Storm Water drains are important lifelines in the city and built with a fantastic vision for the city’s  water sufficiency. But today it has become a public space for dumping garbage resulting in flooding during the rain in a metro city , the silicon city Bengaluru.`As the drain goes’, is a collaborative photo project that looks at the Koramangala Valley pathway in Bangalore ( from Majestic to Belandur lake), making sense of relationship with garbage and drains.

Storm water drains, for me, were just a fixture  in the background. While it was an essential part of our urban infrastructure, it remained invisible. I did not view storm water drains as a city  infrastructure and I did not know their relationship to the city.  I often just referred to it as “the drain”, in conversations. Sometimes, I also agreed with the commonly used language around the stormwater drains, as ‘mori or gutter’. They were filthy, dirty and murky.  But one day it all changed.  I was driving past the (in) famous Ejipura Drain. That  route was on my daily commute to work and back. The plastic filled bed called out to me. And one day I hesitantly made my way, to stop and stare at the drain. The image continued to haunt me, I knew that the storm water drain was holding up a mirror to our relationship with garbage. And that seeded the idea of “As the Drain Goes”.

I stood, transfixed…
At the sight of the drain,
Choking in the things we discard

I stood, immobile, 
At the sight of the drain,
Experiencing the view,
Discomforting, disconcerting
I questioned, like everyone else
Who is to blame?
Were we to assume that our 
Crime scene and spilled secrets,
Will wash away with the rain?

I stood, wondering
Were we an unsuspecting accessory?
Were we delusional, in thinking 
Nothing is wrong!
But  are the encroachments the only fault?
Why is there no respite, from urban flooding?
Why the purposeful avoidance?
What are we unseeing?

I stood, transfixed
At the sight of the drain
Desolate and deary,
The stink of the garbage
The coloured waters,
Lying scorched,
Yet, taken for granted,
Absorbed into the drain of nothingness…

I stood, transfixed
At the sight of the drain
At the sight of the greens, in the middle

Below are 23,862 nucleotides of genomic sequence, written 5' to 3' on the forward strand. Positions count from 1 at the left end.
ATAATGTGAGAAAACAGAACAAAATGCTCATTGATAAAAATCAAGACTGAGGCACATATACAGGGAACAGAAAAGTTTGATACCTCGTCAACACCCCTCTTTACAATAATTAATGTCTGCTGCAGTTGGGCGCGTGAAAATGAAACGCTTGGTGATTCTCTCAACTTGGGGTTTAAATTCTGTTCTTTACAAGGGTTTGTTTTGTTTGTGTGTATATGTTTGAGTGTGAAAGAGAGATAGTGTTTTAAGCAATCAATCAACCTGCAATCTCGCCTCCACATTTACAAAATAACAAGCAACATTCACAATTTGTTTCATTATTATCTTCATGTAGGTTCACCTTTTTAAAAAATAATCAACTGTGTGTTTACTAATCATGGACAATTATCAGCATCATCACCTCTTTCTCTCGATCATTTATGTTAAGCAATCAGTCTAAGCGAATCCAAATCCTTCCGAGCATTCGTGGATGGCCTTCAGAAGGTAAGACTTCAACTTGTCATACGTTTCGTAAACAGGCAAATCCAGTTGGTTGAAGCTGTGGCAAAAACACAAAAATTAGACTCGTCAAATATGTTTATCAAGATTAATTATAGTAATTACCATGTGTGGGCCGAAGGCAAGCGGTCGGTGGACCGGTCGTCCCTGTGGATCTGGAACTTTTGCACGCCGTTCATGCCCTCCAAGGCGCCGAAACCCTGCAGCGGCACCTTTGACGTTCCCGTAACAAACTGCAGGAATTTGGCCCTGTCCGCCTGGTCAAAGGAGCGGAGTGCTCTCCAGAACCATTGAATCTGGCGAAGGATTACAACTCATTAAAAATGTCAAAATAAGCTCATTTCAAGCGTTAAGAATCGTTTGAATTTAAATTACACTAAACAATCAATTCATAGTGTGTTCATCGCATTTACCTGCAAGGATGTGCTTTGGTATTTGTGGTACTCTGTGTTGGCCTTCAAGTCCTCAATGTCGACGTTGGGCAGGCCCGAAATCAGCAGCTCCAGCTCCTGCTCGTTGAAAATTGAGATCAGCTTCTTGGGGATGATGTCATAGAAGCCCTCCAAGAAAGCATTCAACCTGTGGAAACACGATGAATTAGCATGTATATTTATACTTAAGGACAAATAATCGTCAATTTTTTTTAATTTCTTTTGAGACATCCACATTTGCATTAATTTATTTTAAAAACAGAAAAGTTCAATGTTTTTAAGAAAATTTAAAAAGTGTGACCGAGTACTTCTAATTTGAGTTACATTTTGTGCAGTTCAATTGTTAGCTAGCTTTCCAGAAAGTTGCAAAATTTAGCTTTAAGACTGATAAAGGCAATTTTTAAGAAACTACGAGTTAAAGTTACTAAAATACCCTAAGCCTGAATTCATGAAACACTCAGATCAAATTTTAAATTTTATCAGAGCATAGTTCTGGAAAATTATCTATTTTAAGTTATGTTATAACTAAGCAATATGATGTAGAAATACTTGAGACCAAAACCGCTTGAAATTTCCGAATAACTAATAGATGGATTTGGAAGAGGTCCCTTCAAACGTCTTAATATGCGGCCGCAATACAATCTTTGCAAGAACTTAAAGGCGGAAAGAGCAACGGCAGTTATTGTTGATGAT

Of the rubbish,
An oddity, but one of hope
Of free flowing waters…

I stood, transfixed
At the sight of the drain,
Yet there is story to be told,
That moves past grim newspaper reports,
Blame games and frothing lakes…
There is a story to be told,
That moves past the act of cleaning and beautifying,
The moves past man-made constructions,

I stood, transfixed
At the sight of the drain,
Yet there is a story to be told…
-Pinky Chandran

My visits to the K100 drain (Bengaluru’s oldest drain network, from Majestic to Bellandur)  did not follow a set pattern. As with following trucks carrying recyclables, I set out on my own following drains. I started with Shantinagar immediately after the second wave of the pandemic. Prior to that I began tracking newspaper reports, books, academic and legal reports of both lakes and drains. I also scheduled interviews with people working in the space. This series of poems and photographs began then:The poems don’t have a set pattern, but have been woven from the snippets of conversations with local communities and observations There is something about  mindless wandering around the drains- about discovering, a kind of excitement that can be transformative. 

Pinky Chandran : Picture Credit: Harsha

The process of visiting storm water drains has also been deeply therapeutic. Because over a period of time, instead of viewing them as dark, smelly and dirty, I was able to experience the beauty. The process of  photographing, also became an ode to the drains. And I am conscious that I don’t want this to be just another linear gallery on instagram, or a one time display for public viewing. And this was particularly in response to a question I read in a photography magazine in November 2018, “Do we photograph because we care? Or do we photograph because we can?”. Paying attention to the immediate surroundings and experiencing  the sights, sounds, smell, of the drains,  the language of the poems are meant to merge seamlessly, breaking through the complexities that exist in reality. 

As the Drain Goes,
Is a desire to follow ( an illusion) dare I say
As the Drain Goes
Is an yearning to explore the extent of the drains
At times, I watch it pass,
At times I watch it stuffed
At times I watch it swamped
At times I watch it choked,
Breathless with the buildings engulfing it
At times I watch it parched
With life drifting away,
At times, I see it vanish,
I walk above, up and won
Straining to see
Did I hear the drain weeping
Trapped, underground
How do I set it free?
And then suddenly, magically it appears
Dark and dirty
Yet beautiful,
The expanse, the stretch
Hanging like an invisible screen,
Hiding the realms of beauty
And the spell is broken
Come join me in this journey…

‘As the drain goes’, is a joint project by Pinky Chandran, Nalini Shekar, and Citizen Matters, and is supported by the Bengaluru Sustainability Forum (BSF) Small Grants Programme